Norman Ives Stewart has lived on the upper Stockton road near Elk Grove in Sacramento county for more than fifty years, and was one of the earliest settlers of his locality. The country, the times and the people have changed wonderfully since he made permanent settlement in this part of the state, and besides being a witness of all these transformations he has also taken no inconsiderable part in all the affairs of his county. He is a man of large self-attainments, and is generously public-spirited, interested in many of the affairs going on about him. His enterprise and industry during his first years in Sacramento county were the causes for his rise to rank among the leading agriculturists of the "garden of the world," and his beautiful and well kept estate near Elk Grove is the visible proof of the labor of his hands during early life.

Mr. Stewart is himself an easterner by birth and of a New England family. His birth occurred in Oswego county, New York, February 24, 1833, and his parents were Samuel P. and Fannie (Cronk) Stewart, both natives of Massachusetts. His paternal ancestors were Scotch. His mother's father, John Cronk (whose name was formerly spelled Cronkite), lost his life while serving as a soldier in the war of 1812.

Mr. Steward was reared in his native state, receiving his education there, although he is in the main a self-educated man. He was about nineteen years old when he left his home and set out for California, leaving New York city in 1852 and by way of the Panama route arriving about a month later in San Francisco. He was in Sacramento during the big fire of the same fall, and also during the devastating flood of the following winter. In 1853 he came out to the site of his present ranch, which was then in a state of primitive wildness. Here he purchased three hundred and twenty acres of state school land, and went right to work to subdue it to his own uses. Since then he has prospered, has purchased more land until his ranch now contains four hundred and twenty acres, and the results of his industrious endeavors are apparent to even a superficial observer of his present beautiful estate, where he carries on the various farming enterprises, and on which he also has an excellent grape vineyard of forty acres.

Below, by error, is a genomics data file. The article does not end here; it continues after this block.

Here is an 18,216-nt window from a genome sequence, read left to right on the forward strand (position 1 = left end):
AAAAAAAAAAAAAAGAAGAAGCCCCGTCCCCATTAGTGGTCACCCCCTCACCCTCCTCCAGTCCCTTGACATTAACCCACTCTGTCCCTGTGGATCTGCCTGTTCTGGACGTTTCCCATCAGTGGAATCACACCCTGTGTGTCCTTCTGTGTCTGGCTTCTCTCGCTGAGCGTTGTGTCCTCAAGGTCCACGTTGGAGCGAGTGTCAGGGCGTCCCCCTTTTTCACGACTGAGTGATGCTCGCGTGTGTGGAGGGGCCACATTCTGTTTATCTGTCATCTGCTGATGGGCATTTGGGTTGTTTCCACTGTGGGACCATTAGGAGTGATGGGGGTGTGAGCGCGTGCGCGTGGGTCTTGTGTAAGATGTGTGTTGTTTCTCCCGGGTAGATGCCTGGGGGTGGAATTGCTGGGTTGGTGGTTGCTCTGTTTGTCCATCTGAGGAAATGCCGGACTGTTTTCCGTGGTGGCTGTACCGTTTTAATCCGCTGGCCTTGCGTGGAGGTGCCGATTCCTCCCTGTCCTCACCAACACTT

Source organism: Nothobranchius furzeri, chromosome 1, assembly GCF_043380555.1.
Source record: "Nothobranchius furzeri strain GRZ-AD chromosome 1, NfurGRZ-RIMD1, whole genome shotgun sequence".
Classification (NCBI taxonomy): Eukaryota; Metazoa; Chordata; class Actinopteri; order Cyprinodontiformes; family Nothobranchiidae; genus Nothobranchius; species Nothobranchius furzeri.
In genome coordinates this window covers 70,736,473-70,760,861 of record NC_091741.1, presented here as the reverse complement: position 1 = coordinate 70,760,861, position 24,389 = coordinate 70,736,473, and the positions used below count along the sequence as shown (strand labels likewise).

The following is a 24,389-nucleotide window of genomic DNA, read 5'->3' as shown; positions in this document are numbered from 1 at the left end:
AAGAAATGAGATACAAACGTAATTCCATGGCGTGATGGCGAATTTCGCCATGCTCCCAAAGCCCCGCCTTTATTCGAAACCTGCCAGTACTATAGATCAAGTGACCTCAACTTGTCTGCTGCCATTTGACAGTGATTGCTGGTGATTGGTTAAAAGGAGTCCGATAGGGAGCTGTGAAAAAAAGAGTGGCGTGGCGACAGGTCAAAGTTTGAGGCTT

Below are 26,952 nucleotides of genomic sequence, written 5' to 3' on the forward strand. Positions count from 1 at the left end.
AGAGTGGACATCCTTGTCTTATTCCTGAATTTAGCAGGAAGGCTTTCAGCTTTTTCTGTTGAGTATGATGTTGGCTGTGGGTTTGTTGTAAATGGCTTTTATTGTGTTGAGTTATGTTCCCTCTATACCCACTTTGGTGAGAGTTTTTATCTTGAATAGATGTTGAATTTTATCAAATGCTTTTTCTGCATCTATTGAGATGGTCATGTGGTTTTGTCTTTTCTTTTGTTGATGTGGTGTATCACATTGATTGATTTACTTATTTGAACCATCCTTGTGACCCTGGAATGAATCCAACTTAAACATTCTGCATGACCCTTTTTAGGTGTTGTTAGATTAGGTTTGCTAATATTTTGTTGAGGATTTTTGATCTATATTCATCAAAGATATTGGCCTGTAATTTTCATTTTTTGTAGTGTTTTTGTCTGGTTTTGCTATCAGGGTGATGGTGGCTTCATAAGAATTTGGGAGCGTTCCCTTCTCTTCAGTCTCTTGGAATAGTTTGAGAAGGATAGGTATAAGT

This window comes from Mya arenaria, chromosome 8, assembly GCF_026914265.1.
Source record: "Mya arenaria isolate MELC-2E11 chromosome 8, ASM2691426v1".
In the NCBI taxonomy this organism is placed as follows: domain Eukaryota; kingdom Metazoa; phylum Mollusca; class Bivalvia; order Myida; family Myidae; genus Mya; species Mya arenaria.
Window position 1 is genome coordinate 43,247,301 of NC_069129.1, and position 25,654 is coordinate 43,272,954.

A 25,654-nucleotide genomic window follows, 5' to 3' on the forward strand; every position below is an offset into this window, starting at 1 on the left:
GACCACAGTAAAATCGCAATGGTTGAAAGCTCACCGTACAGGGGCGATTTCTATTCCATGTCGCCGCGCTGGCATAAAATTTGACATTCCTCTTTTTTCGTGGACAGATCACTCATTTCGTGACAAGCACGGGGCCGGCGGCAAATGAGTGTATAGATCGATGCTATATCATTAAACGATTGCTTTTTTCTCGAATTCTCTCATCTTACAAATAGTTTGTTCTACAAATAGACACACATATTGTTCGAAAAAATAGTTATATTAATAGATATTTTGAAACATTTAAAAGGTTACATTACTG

Mr. Steward has been identified with many local affairs since his residence in Sacramento county. For twenty years all told he has served as a trustee of the Elk Grove school district, and has done much for educational progress in his community, having helped afford educational opportunities to the children of two generations. He is a loyal Republican in politics. He is a member of the Masonic order, and has served as treasurer of Elk Grove Lodge No. 173, F. & A. M., for more than twenty years.

In 1858 Mr. Stewart married Miss Jane Thompson, who was born in Vincennes, Indiana, and who has been a resident of California since crossing the plains to this state with her parents in 1854. Seven children have been born to Mr. and Mrs. Stewart, and three survive: Mrs. Mary Peacock, a widow, residing in Oakland, California; and Samuel P. and John H., at home in Sacramento county.

Source: History of the New California Its Resources and People, Volume II

The Lewis Publishing Company - 1905
Edited by Leigh H. Irvine

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